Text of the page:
Saturday, August 21, 2010

Yoga Journal is a Chronicle of the “Yoga Scene”, including Nakedness…


I came across this response from the Editor in Chief of Yoga Journal, Kaitlin Quistgaard, to the concerns generated by Judith Hanson Lasater’s letter that was published in the September 2010 issue. Here is a small excerpt:

“Perhaps the biggest difference between the magazine Judith founded and the one I edit today is that while Yoga Journal continues to be a source of instruction and insight on yogic practices, it is now also a chronicle of the ever-evolving yoga scene–a scene that didn’t exist 35 years ago and one that some old-time practitioners would, quite frankly, find un-yogic.”

(The bold words are in the source post…)

Yes, it’s easy to see that the magazine has evolved, and so has yoga, but to place in bold text the opinion that it is only “some old-time practitioners” that find parts of the “ever-evolving yoga scene” questionable really minimizes the option of critical thinking. If I’m reading this right, it’s just the “old” people who feel this way so it doesn’t matter to the magazine so much because Yoga Journal is a chronicle of what is happening: an unseeing filter for whatever is going on in yoga in our culture right now. Well thanks for clarifying that for me, Ms. Quistgaard, I now understand better how to look at this magazine.

And I guess since it’s just “old” thinking, and I don’t want to feel ashamed for not being of the latest, hottest opinion of yoga I’ll just clam up since these other opinions are apparently no longer relevant.

I think that ideals, choices and responsibility are important when publishing about a subject I care about like yoga. But she also points out:

“It’s a messy time to be in the business of covering yoga. Some yoga publications that offered a purist’s view of the practice are no longer in print, while “workout yoga” is popular on the newsstand. Yoga Journal remains devoted to bringing a full spectrum of teachings to a wide audience, and it does so while walking the age-old line of art and commerce.”

I find this response somewhat dispiriting, or is it sobering? Have I been drunk with idealism? Is our culture so far gone that the only way we can get peoples attention is by showing them a flashy naked (or almost Naked) idealized form?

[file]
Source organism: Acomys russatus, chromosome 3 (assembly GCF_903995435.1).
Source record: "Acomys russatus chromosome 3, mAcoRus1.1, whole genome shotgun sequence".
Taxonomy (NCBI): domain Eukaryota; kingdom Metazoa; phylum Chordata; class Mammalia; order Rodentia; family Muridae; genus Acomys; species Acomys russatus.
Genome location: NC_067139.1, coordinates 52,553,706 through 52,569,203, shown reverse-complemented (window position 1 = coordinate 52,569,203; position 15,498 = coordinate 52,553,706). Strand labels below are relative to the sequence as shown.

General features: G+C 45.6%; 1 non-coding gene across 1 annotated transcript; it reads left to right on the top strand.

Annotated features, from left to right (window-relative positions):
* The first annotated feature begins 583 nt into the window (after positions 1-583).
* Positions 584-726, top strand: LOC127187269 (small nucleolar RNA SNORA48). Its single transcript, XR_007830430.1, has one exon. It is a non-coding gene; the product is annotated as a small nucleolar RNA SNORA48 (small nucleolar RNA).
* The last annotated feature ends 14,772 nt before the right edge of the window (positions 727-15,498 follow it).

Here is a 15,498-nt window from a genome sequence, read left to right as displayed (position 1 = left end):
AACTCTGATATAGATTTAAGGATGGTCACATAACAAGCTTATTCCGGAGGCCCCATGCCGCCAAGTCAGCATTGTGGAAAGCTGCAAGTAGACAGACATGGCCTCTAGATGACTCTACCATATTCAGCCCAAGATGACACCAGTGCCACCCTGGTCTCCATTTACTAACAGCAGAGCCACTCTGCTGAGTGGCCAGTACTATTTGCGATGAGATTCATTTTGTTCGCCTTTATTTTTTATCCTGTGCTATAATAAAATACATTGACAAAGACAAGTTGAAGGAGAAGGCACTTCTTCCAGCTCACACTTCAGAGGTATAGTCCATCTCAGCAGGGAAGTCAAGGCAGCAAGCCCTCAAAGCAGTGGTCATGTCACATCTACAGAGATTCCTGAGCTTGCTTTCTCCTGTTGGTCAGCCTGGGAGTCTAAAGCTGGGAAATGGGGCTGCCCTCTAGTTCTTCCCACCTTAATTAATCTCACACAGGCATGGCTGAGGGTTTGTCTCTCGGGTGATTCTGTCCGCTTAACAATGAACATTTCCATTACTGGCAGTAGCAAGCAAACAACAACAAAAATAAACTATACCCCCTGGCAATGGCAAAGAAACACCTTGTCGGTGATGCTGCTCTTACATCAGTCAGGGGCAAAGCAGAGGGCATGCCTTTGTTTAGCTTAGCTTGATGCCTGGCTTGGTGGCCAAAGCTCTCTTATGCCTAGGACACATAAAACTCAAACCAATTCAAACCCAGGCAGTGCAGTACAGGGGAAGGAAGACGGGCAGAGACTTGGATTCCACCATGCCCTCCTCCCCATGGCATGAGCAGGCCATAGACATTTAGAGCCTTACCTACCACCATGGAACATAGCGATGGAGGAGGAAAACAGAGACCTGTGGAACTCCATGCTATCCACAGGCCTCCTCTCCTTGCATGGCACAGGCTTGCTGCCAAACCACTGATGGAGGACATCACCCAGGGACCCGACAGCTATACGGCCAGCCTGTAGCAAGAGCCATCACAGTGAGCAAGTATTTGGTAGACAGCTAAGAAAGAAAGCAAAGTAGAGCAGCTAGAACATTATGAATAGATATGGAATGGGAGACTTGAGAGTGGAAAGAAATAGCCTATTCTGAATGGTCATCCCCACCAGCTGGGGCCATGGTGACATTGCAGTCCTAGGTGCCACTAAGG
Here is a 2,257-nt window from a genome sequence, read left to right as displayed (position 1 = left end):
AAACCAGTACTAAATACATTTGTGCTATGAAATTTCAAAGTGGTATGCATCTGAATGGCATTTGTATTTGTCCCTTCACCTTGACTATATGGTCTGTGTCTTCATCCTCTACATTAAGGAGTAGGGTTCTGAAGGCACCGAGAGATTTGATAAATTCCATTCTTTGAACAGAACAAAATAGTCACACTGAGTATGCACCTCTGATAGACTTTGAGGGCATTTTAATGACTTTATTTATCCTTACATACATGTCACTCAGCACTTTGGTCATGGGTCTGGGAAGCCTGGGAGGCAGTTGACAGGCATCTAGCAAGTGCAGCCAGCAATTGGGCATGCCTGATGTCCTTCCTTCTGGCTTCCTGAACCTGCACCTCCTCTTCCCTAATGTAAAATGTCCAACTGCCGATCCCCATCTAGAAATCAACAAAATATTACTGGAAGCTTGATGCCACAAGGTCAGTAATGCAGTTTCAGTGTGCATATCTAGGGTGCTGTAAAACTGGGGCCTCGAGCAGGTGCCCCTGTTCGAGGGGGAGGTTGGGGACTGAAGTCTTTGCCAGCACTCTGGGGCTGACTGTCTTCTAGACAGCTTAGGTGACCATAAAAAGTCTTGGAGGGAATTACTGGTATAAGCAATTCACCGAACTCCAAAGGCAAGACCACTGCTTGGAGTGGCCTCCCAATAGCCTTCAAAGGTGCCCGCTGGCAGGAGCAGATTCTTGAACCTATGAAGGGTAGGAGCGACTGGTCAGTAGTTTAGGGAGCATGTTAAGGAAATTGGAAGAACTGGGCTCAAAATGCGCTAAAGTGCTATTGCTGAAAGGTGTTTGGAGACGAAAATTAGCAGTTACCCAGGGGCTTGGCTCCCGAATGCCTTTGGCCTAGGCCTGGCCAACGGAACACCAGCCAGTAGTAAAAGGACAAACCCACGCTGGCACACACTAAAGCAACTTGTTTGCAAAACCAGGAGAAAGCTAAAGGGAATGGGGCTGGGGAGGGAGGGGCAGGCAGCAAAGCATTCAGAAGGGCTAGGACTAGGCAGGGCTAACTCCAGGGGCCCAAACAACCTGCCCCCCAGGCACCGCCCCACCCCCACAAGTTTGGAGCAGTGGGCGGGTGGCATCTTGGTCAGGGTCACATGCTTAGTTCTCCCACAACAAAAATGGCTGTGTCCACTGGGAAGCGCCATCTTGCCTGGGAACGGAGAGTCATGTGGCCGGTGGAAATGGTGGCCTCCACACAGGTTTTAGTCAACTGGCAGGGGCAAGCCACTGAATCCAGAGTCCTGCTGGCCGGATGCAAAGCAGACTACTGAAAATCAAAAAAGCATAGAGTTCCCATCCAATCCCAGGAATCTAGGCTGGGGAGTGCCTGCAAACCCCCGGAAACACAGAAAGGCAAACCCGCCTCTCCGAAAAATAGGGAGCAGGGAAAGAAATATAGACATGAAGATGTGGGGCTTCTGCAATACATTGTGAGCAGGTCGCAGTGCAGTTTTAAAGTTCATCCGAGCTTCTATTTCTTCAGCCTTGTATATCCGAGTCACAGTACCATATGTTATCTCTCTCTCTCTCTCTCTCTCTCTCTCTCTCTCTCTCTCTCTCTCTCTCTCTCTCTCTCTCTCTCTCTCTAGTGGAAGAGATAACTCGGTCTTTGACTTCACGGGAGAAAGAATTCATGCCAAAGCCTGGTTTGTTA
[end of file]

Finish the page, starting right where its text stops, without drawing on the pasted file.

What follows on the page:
13 comments:

blogasana said...

thank. you.

i've haven't kept up too much with this topic (mainly b/c i don't read yoga journal) and appreciate your summary here. of course, i also agree with you! wouldn't consider myself an "old timer" on any level and yet i am offended and disheartened by the magazine's projections of our yoga culture. just because sex sells, doesn't mean you should sell it...

Christine Claire Reed said...

The word "only" is not in their writing when referring to "old time practitioners." You've put it there along with other assumptions.

Also, the word "some" IS there and would imply that there are older practitioners who have no problem with the changing scene.

Only showing that we ALL must watch out in terms of critical thinking. ;)

Brooks Hall said...

Hi Christine. I agree with you, and I also perceive language here that gently shames older yogis and people who might want to preserve or defend traditional practices. 

Linda-Sama said...

some of those "old time practitioners" would include people like Desikachar, someone whose teaching is as relavent NOW as it was back in the day.

I agree with you about the use of "old time". I'm old school, but that does not make me outmoded.

IMHO, screw YJ. and I am being polite.

Brooks Hall said...

Here is a better link to Yoga Journal's response, and it includes great comments as well. The post is called:
Naked Truths

Arturo said...

Dear Brooks
I practice Ashtanga. I stopped reading Yoga Journal long before an Ashtanga certified teacher said in a workshop many years ago that he and his wife thought the magazine had a wrong focus. When their subscription came up for renewal after the first year, the letter advising them of it said, "you are about to lose your enlightment; continue your subscription..." The teacher thought the choice of words was crass. Of course, he would fall in the "old people category." How unfortunate that the editor only accepts what is hip and young. It's a very shallow attitude.
hugs,
Arturo

bindithug said...

yoga journal is not worth reading.